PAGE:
The Goldie Company

Parley: November 2014 - This is what a Vigilant Fundraiser looks like: Peter Barrow

Step 9: Communications: Why you Need a Plan

Steeped in the marketing and communications industry for over 35 years, Peter Barrow’s experience is unmatched. The industry is his classroom, and he’s the teacher. Creating meaningful messages that resonate with the audience, Peter shares his wealth of knowledge as author of the chapter “Communications: Why you Need a Plan” of The Vigilant Fundraiser: 12 Steps to Fundraising Success.

As a former marathon runner, Peter realizes that a communications plan needs to be focused, durable and goal-oriented. Peter shares his insight about creating successful communication plans for non-profit organizations, even in the absence of a communications department.

What is the purpose of a communications plan?

The purpose of a communications plan, generally, is to create an environment for the organization that will not only build their profile, but will encourage an environment where giving can take place. This is about branding and creating a profile, but mostly about telling a story that will resonate with people and encourage them to give. Without a plan, the chances of that happening are pretty remote.

What makes a communications plan successful?

A plan is measured by how quickly and easily money is raised. You can measure it in typical branding terms, for instance the amount of placements on social media, the number of newspaper appearances, and so forth. But typically, it is gauged by how much and how easily money was raised.

What makes a communications plan fail?

Generally most organizations try to do too much. They try to cover every target group and tell every story. We encourage clients to do three or four things really well and make that the focus of their plan and not run the risk of being everything to everybody. Failed plans try to do too much and of course this takes a lot of resources. If you don’t have focus, don’t do a few things really well and don’t follow through with them, it makes the plan fail.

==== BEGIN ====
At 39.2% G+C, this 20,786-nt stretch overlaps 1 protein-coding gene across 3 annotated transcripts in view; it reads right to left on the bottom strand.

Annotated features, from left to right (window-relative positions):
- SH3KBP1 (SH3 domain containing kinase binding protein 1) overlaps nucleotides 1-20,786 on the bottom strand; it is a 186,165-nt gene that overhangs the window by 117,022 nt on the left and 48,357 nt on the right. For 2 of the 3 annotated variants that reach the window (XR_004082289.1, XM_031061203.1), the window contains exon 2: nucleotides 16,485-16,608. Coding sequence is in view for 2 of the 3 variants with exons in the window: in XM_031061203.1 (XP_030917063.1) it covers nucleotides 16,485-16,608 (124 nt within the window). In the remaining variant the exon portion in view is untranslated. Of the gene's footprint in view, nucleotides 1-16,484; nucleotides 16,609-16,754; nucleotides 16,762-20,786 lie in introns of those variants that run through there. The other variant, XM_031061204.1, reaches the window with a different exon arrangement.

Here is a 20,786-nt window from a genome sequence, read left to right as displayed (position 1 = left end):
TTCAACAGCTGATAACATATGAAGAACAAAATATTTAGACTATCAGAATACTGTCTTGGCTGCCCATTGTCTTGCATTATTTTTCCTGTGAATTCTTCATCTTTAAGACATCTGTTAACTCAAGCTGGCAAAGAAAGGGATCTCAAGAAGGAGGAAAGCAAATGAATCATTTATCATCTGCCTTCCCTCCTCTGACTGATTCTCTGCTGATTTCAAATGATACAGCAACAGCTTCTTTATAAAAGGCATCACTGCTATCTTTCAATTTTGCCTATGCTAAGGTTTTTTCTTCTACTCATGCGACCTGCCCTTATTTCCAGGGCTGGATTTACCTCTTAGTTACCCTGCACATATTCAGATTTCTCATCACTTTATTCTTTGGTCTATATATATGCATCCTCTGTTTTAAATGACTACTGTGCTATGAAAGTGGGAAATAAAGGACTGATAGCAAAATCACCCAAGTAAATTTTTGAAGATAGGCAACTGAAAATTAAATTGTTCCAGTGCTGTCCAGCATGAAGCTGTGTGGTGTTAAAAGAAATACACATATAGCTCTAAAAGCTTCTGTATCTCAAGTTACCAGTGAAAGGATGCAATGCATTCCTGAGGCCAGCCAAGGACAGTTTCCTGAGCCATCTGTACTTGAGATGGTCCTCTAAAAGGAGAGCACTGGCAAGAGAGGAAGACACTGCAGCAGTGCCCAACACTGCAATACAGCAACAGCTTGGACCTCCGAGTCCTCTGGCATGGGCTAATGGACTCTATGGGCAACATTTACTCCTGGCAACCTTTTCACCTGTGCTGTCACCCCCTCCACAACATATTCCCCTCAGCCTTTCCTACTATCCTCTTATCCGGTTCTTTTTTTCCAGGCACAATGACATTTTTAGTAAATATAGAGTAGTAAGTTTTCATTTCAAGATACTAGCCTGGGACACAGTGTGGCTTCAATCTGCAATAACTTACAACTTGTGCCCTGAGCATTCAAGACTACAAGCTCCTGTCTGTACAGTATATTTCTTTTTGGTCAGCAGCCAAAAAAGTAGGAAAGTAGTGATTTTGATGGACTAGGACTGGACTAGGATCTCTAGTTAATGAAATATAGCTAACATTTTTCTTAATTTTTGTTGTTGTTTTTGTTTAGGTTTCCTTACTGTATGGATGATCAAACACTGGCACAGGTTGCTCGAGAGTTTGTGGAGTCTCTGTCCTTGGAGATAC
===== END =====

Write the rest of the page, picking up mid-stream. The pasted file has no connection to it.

What type of people do you have in mind when creating a communications plan?

It depends on who the target groups are. Most plans try to tell a big picture story of why the organization is important. But the best plans will focus on major stakeholders, and these are not always donors. Sometimes this could be other partner organizations. Usually, the four main groups include donors, key influencers, the media (both traditional and social) and very often the staff. You have to write the plan in such a way that the organization feels that they can do it. The plan can give them self-confidence.

How do you keep a communications plan focused?

Do a few things really well and give yourself some good measuring tools, whether it is twitter feeds or money. To keep focus is the desired outcome. For each client or market, you need to decide where or who will generate the most money. For instance, an organization may focus on retrieving money from wealthy philanthropists in the region. If this were the case, chances are that one-on-one meetings will be successful and this becomes the focus and priority.

If you start from ground zero, your focus will be different. You will want to develop a strong social media presence, create events, and ultimately try to get people to know you. Therefore, the focus will be on creating a profile and identity. Ultimately, whatever the desired outcome is, will determine what you’re going to do.

What if you don’t have a communications department?

If you don’t have a communications department and don’t understand the principles of media or print advertisements, events, or media releases, you need to seek professional help. You should hire or train staff to become experts in communications, and there are many consulting firms that can help you with that. In terms of getting volunteers to do your communications plan, you need to walk a very fine line. The trouble is that it is difficult to have leverage over volunteers, they are not accountable since they are unpaid. Paid staff are accountable, and it’s better to invest some money to ensure accountability.

What does being a ‘vigilant fundraiser’ mean to you?

I think it means three things, first keeping up with trends. Organizations need to keep up to date with the most current trends in giving and philanthropy. There have been major changes lately, for instance the moving away from large galas and golf tournaments to more personable lunches and socials. And of course, social media has changed the landscape.

Secondly, build, network and grow relationships and maintain them. The success of an organization is determined by the strength of relationships.

Thirdly, you have to be ready as an organization to receive money. Meaning, you need to have a strong board, good processes to manage the retrieval of funds, good financial discipline, stewardship and a strong mission that people identify with and understand.

Julie Dorsey is a Writer for The Goldie Company. She interviewed Peter Barrow for his thoughts on creating an effective communications plan.